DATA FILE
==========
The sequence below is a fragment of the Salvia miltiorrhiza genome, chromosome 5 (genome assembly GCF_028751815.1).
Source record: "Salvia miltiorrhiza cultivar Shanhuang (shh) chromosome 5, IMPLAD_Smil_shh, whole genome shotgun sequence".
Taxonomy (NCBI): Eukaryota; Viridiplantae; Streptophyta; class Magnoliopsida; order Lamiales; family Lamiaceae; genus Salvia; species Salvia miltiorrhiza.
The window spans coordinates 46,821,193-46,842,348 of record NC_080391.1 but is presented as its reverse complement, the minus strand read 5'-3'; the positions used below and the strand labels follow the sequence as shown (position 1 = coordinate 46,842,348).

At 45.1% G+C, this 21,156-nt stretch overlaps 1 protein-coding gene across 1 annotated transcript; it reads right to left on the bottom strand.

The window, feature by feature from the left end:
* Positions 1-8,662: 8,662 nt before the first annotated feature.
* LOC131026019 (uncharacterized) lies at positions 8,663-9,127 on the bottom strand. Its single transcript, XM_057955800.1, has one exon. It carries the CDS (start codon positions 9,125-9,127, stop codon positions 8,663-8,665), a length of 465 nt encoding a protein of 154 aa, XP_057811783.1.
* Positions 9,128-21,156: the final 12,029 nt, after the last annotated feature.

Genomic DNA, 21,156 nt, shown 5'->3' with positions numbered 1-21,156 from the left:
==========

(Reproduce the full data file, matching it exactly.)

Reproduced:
The sequence below is a fragment of the Salvia miltiorrhiza genome, chromosome 5 (genome assembly GCF_028751815.1).
Source record: "Salvia miltiorrhiza cultivar Shanhuang (shh) chromosome 5, IMPLAD_Smil_shh, whole genome shotgun sequence".
Taxonomy (NCBI): Eukaryota; Viridiplantae; Streptophyta; class Magnoliopsida; order Lamiales; family Lamiaceae; genus Salvia; species Salvia miltiorrhiza.
The window spans coordinates 46,821,193-46,842,348 of record NC_080391.1 but is presented as its reverse complement, the minus strand read 5'-3'; the positions used below and the strand labels follow the sequence as shown (position 1 = coordinate 46,842,348).

At 45.1% G+C, this 21,156-nt stretch overlaps 1 protein-coding gene across 1 annotated transcript; it reads right to left on the bottom strand.

The window, feature by feature from the left end:
* Positions 1-8,662: 8,662 nt before the first annotated feature.
* LOC131026019 (uncharacterized) lies at positions 8,663-9,127 on the bottom strand. Its single transcript, XM_057955800.1, has one exon. It carries the CDS (start codon positions 9,125-9,127, stop codon positions 8,663-8,665), a length of 465 nt encoding a protein of 154 aa, XP_057811783.1.
* Positions 9,128-21,156: the final 12,029 nt, after the last annotated feature.

Genomic DNA, 21,156 nt, shown 5'->3' with positions numbered 1-21,156 from the left: